Tuesday, November 13, 2012

Eliminating Ants: A Mindfulness Exercise to Test My Patience and Determination

We can all identify with Veruca Salt (Willie Wonka and The Chocolate Factory) when she screams "I Want it Now!" That's why we reach for Raid without a second thought instead of trying less toxic alternatives. Yesterday's run in with sugar ants has me thinking about patience and determination.
 
The Now: Trying to eliminate and deter ants naturally. Suggestions?
 
The ants are both patient and determined. Even when their way is blocked and the path uncertain, they continue pushing forward and trying new things to achieve their goal. I respected their ingenuity. And wondered at my inability to anticipate their next move.
 
While I could appreciate the ants' determination, I still wanted them gone. I'm not the most patient. With a mobile baby, non-toxic remedies trump fast acting solutions. So, I've approached this an exercise in patience.
 
To deal with the initial onslaught, I used a solution of 50% white vinegar and 50% water. This reduced the number of ants but appeared to have no effect as a deterrent. The ants just kept coming (and picked up their fallen brethren - do ants have a no ant left behind policy?).
 
Are you patient?
Are you determined enough to keep going even when your goal is uncertain?
 

Dissuading Ants with Cinnamon

For deterring the ants, cinnamon worked well. Initially I just added cinnamon to the corner where they were coming into the flat. The ants simply found another way in -- they went further across the moulding and then down to the floor, skirting the cinnamon altogether.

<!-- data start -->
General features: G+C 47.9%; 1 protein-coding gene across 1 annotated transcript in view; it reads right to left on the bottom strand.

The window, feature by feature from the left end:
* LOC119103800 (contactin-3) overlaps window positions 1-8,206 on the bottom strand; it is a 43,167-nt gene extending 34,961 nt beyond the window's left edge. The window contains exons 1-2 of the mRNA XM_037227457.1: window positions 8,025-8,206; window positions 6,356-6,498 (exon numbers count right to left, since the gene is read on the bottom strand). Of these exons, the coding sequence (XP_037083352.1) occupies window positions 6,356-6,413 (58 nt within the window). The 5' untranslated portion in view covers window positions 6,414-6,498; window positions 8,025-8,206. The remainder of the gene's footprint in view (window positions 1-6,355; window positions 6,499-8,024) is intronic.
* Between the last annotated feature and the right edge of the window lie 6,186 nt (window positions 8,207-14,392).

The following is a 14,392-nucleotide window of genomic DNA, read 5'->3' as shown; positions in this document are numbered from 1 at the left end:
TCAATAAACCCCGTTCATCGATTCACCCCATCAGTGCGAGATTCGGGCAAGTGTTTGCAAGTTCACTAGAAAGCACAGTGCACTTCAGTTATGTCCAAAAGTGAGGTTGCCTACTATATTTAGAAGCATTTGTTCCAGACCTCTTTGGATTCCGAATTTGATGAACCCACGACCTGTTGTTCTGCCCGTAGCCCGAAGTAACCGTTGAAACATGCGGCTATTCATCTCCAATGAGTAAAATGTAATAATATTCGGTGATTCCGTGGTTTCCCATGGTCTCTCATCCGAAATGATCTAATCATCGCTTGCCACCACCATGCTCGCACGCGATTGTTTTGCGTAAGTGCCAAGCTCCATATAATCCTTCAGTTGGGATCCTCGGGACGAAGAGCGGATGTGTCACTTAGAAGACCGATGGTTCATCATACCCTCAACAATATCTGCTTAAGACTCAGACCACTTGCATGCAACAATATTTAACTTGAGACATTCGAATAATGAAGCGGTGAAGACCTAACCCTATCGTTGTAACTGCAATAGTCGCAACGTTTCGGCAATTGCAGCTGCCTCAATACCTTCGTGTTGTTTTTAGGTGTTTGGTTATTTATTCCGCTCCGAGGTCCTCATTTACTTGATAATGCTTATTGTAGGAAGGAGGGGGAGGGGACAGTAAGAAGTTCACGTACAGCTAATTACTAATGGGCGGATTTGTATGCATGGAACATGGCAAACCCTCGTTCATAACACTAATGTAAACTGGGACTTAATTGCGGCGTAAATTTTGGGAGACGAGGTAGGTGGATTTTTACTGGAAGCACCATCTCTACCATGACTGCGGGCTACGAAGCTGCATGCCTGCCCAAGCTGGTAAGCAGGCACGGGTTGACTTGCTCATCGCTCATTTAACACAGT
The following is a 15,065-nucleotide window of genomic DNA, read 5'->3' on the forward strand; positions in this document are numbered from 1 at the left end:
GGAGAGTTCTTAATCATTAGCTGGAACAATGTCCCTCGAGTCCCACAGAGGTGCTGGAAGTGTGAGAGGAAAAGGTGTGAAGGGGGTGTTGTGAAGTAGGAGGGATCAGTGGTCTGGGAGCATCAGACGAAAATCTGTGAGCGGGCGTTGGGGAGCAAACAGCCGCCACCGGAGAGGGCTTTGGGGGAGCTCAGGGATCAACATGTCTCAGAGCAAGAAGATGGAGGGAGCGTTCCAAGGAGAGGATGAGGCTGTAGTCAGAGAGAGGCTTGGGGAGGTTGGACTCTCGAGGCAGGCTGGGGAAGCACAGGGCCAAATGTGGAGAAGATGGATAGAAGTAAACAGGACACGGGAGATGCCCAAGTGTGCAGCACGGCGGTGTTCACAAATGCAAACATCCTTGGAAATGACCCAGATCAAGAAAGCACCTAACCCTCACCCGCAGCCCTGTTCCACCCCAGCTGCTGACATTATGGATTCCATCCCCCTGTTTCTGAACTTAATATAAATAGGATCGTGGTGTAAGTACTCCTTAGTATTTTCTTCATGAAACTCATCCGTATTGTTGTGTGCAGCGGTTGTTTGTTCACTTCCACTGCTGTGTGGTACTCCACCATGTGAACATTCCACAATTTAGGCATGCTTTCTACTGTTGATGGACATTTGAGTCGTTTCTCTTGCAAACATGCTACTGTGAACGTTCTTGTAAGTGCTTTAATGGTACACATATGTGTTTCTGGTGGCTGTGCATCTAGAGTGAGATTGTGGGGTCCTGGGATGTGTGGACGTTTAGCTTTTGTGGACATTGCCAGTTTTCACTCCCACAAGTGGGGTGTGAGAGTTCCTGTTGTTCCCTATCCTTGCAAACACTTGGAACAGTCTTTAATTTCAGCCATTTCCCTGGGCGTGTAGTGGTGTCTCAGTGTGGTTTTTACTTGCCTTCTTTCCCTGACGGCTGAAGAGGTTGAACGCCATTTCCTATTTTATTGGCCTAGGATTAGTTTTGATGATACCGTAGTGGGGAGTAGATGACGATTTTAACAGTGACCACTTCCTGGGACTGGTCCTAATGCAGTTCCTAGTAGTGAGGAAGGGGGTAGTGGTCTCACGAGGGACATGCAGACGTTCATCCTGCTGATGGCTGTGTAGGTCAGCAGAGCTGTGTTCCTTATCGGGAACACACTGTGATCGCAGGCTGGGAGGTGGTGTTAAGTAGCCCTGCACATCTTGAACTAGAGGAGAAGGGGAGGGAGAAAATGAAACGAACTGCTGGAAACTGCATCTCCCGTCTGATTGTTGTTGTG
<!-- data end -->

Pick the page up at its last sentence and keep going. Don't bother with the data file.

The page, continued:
Before lunch, I circled the compost bin with cinnamon. As the bin is not attached to a wall, they'd be unable to avoid the cinnamon. This tactic definitely disoriented the ants. As to how effective it would be in reducing their numbers, only time would tell.
 
Wondering if the cinnamon is working (fewer ants) or if ants call it a day after 5pm
 
Unlike Raid, which is fast acting (and would coat the spot where the ants continue to arrive from), cinnamon works differently. Ants discover their way blocked, tell their friends, and slowly word gets back to the colony that there's no easy eats at this address.
 

Blocking the Point of Entry with Red Chili Powder Paste

In the evening, there were fewer ants than there were earlier in the day. I suspected that ants call it a day and would be back at work bright and early. I was right; in the morning the numbers were on the rise and further afield. A few scouts had discovered the counters. Another Sprite's food. And more than a few, the recycling bin. The garbage was as of this writing uncharted territory.
 
I haven't yet found a way to block their point of entry. Their current entryway is through a crack in the moulding, making it difficult to surround with dry cinnamon. Today, I'm going to try mixing red chili powder with a little water and pasting the area. Maybe that will solve this problem.
 
I'm also going to purchase some more cinnamon, move all the bins -- recycling, compost, and garbage -- out of the kitchen into the utility room, and circle them twice with eighth- to quarter-inch thick rings of cinnamon. I'll also be getting more white vinegar as well as a spray bottle to regularly wipe down surfaces and for using when I mop the kitchen and dining room floors.
 
How do you deal with ants?
Got any natural solutions? Please share in the comments.
 
Ciao Bella!
Eden
 
Credits: All layouts designed by and images taken by Eden Hensley Silverstein for The Road to the Good Life.

1 comment:

Anonymous said...

Unfortunately, all of these solutions have been tried before. Argentine ants are motivated by weather: http://news.stanford.edu/pr/01/ants45.html

Talcum powder can somewhat work (like cinnamon), but the big thing is to get anything sweet off limits. I'd even pop a small compost bin in the fridge until they clear out.

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